Regulation for the nation

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Right now, almost anyone can claim to be an electrician and carry out electrical work. The absence of the necessary qualifications and experience required to do so of course make this practice incredibly dangerous for both the ‘electrician’ in question and unwitting consumer. Here, SELECT discusses the importance of protecting the title for the profession of electrician.

Partially or unqualified ‘electricians’ put us all at potential risk and undermine legitimate electricians, who undertake a proper apprenticeship and maintain their skills by taking part in regular update training. 

This is why SELECT, the trade association for the electrical contracting industry in Scotland, has spent the last few years pressing the Scottish Government to introduce protection of title for the profession of electrician. It has been joined in this campaign by a number of other bodies, including Unite the Union.

Such regulation would mean that only those who hold industry-recognised qualifications would be able to call themselves an electrician – and help reduce the number of deaths and injuries caused by fires and electric shocks every year.

Research carried out on behalf of SELECT in 2018 showed that faulty electrical installations account for 7.1% of all fires in Scotland, with damage caused to property by such fires costing around £9.6million. 

SELECT managing director Alan Wilson comments, “Much of the cost of faulty electrical installation lies in malfunctioning or poorly-finished work that needs to be replaced, with a number of surveys pointing to the proportion of domestic work that is substandard.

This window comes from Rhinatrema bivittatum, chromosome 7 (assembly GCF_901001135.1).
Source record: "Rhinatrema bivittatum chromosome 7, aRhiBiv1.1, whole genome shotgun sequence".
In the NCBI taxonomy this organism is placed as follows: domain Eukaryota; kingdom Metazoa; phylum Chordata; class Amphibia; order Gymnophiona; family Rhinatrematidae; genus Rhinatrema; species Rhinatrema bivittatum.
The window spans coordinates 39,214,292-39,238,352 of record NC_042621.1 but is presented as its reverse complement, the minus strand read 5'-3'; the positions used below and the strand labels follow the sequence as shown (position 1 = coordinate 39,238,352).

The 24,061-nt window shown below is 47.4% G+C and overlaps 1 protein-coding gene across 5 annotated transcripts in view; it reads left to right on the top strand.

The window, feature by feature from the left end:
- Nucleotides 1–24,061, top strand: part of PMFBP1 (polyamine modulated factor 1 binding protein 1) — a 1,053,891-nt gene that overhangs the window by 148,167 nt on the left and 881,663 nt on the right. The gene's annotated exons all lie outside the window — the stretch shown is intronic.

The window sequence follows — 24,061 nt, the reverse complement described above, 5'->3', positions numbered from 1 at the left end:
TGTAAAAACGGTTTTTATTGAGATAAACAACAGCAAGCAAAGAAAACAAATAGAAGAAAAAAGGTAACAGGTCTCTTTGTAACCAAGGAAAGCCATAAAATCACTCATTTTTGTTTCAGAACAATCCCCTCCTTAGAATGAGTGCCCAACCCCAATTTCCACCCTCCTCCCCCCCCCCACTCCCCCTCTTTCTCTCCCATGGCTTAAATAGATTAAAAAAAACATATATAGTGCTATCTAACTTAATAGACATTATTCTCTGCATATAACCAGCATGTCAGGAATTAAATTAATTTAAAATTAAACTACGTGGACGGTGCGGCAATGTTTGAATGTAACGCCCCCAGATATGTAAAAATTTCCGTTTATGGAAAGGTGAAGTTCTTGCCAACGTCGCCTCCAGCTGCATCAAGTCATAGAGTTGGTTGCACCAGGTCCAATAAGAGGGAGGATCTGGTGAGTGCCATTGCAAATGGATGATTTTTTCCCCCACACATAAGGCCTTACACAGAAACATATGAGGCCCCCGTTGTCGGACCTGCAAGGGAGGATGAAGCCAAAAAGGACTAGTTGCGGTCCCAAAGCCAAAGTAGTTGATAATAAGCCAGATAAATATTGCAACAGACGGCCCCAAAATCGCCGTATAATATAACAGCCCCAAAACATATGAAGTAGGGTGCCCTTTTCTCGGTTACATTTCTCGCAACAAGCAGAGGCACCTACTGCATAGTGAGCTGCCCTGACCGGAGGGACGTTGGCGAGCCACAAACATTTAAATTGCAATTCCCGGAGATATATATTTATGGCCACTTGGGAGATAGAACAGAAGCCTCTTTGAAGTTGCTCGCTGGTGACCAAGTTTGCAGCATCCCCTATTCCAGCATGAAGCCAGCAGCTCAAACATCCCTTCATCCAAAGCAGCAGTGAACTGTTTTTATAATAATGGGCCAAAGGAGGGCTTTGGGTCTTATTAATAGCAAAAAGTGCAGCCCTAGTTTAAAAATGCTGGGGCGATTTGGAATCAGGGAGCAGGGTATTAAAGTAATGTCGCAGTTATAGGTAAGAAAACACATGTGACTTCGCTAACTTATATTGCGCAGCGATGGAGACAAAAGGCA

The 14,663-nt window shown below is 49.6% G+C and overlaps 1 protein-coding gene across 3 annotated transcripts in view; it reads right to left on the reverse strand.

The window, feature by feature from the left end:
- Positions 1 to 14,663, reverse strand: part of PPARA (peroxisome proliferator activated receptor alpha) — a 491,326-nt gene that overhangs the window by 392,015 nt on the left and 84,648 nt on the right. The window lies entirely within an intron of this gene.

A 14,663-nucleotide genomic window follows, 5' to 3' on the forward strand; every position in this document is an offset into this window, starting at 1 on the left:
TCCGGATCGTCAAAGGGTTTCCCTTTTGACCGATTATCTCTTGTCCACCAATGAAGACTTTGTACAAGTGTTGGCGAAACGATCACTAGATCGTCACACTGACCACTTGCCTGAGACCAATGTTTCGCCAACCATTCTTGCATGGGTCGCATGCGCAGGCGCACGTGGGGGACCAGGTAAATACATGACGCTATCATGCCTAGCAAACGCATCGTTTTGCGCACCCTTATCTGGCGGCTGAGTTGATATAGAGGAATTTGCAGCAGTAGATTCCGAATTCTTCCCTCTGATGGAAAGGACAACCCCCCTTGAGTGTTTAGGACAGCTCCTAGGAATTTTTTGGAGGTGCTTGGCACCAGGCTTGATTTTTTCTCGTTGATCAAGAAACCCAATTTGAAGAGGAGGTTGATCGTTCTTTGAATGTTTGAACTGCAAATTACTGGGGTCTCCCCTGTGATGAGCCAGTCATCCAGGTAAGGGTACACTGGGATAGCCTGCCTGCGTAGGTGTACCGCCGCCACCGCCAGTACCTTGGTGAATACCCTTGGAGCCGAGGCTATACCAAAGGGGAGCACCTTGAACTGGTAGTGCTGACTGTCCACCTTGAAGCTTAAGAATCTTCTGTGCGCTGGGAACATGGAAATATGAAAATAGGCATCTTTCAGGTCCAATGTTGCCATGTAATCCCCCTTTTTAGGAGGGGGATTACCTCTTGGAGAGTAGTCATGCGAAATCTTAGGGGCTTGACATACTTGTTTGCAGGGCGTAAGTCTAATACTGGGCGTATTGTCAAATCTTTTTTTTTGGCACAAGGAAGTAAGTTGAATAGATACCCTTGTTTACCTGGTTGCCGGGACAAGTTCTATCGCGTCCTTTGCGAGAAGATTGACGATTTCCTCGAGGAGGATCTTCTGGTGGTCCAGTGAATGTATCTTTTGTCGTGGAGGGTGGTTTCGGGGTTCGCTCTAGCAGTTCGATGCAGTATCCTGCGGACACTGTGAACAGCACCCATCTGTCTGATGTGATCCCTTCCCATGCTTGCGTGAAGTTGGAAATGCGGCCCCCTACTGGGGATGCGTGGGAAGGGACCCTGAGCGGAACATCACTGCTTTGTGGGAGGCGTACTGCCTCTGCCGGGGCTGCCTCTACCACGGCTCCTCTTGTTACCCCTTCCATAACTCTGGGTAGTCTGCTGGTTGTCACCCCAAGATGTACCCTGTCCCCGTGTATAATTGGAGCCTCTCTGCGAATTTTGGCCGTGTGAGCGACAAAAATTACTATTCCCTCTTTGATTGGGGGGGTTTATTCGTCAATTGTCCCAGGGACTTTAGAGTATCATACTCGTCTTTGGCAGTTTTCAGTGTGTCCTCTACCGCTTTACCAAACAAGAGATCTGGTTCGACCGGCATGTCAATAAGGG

“Based on these and the data on underqualified electricians, we cautiously estimate £104 million of cost to the consumer from faulty electrics installed by unqualified tradesmen – about 5% of work in all.

“Not including the occasional major cost of catastrophic incidents, we think that the overall cost of faulty electrical work in Scotland is approximately £120 million every year.”

SELECT’s own research suggests that there could be as many as 4,000 unqualified or part qualified electricians working in Scotland.

Unqualified electricians don’t improve their own skills or contribute significantly to the economy, mostly operating in the black or grey economy.

SELECT also points to the notable contrast between regulation in the gas industry and its absence in the electrotechnical industry.

Across the UK, there are 102 regulated professions including some of a surprising nature, namely door supervisors (AKA bouncers), road and street works operatives, arts therapists and public space surveillance operatives – yet no such regulation applies to electricians.

Alan speculates, “It’s amazing that an industry that’s so safety-conscious and potentially dangerous if not done correctly is still unregulated. There are hundreds, if not thousands, of individuals out there carrying out electrical work who have no qualifications or experience, putting people at harm.

“Regulation is the only solution. Whenever we speak to politicians and the public, no one has said yet that it’s not the right thing to do. The Scottish Government has to have the courage of its convictions and introduce regulation as quickly as possible.”

To highlight this peril, SELECT has embarked on a round of national press and radio interviews, and raised the profile of its campaign further by visiting Holyrood itself, hosting exhibitions and meeting politicians face-to-face to get its message across.